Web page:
Kansas Senate kills bill denying immigrants' children in-state tuition

The Kansas City StarMarch 17, 2011 

TOPEKA — A Kansas Senate committee on Wednesday killed a bill to deny eligibility for in-state tuition to children of undocumented immigrants at Kansas universities, colleges and trade schools.

H.B. 2006, which easily passed the House, hit a wall at the Senate Federal and State Affairs Committee, which voted overwhelmingly not to recommend it for passage.

The senators voted after an often-tearful hearing, featuring several young women who were brought to the United States as children, graduated from Kansas high schools and attended Kansas colleges.

Current law allows such students to qualify for resident tuition at Kansas colleges if they attend a Kansas high school for three years and graduate, and also meet the academic qualifications for college admission. They can receive no federal or state financial aid, but can compete for private-sector scholarships.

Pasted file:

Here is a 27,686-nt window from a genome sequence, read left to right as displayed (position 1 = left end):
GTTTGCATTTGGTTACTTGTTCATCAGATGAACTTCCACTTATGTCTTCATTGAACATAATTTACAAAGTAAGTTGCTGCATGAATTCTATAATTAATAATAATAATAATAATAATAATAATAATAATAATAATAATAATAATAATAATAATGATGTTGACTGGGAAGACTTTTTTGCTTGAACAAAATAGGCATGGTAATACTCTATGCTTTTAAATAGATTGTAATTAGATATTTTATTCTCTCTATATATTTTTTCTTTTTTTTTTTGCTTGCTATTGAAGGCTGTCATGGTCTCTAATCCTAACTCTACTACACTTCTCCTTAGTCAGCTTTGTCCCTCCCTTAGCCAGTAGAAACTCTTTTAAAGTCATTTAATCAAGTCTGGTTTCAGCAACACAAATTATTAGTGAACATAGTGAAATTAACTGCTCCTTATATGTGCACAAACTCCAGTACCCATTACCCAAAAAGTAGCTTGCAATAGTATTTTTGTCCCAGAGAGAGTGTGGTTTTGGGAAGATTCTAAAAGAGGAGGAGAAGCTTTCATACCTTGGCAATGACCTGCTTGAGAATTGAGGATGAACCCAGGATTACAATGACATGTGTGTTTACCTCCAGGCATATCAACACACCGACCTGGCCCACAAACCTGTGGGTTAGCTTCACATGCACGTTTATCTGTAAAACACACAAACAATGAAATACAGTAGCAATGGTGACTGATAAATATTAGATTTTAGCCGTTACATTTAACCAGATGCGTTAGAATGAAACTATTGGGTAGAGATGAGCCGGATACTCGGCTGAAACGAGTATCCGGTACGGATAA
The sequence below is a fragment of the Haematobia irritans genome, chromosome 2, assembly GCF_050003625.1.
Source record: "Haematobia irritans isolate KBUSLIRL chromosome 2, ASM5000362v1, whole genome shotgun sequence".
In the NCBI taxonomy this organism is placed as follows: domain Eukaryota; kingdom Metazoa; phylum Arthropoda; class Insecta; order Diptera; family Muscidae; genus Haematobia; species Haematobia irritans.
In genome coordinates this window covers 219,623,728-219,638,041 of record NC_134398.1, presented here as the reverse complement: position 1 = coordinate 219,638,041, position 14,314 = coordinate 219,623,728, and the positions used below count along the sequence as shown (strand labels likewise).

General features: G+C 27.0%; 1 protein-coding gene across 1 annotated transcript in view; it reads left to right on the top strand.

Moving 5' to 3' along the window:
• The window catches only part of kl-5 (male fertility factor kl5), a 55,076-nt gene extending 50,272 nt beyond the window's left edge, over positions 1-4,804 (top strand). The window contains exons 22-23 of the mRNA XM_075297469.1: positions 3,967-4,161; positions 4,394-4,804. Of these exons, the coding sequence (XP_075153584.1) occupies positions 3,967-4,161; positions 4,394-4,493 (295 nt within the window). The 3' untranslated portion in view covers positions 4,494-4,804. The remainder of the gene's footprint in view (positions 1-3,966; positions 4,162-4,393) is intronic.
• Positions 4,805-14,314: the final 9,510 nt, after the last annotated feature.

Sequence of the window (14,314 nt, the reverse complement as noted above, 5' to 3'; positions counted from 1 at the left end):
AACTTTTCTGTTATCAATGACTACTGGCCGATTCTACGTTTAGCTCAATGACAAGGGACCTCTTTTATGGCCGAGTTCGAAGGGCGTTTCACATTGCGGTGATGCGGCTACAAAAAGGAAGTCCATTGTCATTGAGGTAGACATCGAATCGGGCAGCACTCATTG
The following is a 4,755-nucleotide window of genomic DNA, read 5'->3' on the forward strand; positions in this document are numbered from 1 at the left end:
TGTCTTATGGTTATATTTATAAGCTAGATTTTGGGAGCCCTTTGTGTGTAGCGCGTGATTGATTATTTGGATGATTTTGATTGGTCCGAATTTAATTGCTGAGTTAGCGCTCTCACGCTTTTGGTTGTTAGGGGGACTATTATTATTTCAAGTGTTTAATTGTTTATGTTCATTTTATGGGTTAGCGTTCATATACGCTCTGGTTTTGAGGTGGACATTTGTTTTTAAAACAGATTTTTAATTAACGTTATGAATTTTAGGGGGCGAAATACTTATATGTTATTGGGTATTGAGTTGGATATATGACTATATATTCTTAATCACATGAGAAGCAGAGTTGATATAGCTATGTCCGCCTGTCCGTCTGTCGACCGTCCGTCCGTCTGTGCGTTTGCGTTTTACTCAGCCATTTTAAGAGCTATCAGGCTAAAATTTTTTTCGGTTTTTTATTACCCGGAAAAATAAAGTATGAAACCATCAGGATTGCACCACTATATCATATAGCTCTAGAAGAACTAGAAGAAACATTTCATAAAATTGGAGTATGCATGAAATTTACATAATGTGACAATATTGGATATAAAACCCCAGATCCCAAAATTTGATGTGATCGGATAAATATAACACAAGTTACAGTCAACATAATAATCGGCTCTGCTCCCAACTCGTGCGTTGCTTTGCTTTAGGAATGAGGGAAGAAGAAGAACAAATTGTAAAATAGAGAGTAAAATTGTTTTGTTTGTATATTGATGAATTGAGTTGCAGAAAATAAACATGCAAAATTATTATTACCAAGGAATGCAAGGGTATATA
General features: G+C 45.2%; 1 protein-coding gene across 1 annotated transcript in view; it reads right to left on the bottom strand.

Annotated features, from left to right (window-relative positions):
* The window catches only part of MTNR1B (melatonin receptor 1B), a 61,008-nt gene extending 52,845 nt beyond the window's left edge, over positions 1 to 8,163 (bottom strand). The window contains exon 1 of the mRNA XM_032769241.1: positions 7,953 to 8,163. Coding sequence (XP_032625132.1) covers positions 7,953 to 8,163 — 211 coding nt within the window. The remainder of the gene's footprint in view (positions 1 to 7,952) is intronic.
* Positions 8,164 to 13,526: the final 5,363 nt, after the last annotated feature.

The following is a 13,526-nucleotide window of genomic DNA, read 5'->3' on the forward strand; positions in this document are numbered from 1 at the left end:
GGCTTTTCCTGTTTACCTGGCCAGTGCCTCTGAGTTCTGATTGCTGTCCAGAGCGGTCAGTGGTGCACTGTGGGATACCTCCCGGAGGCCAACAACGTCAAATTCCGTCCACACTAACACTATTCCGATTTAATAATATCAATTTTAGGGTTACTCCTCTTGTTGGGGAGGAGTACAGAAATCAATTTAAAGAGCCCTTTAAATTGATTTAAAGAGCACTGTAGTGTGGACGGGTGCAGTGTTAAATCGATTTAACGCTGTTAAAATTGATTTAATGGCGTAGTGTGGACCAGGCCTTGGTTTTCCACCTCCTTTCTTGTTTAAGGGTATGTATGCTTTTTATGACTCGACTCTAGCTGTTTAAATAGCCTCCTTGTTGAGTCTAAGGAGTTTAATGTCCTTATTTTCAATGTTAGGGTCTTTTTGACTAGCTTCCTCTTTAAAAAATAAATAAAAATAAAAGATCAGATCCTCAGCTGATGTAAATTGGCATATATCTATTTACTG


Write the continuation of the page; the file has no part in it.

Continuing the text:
Opponents of the bill testifying in person and in writing included the Board of Regents, Kansas Association of School Boards and the bishops of the Catholic, Episcopal, Evangelical Lutheran and United Methodist churches of Kansas.

To read the complete article, visit www.kansascity.com.

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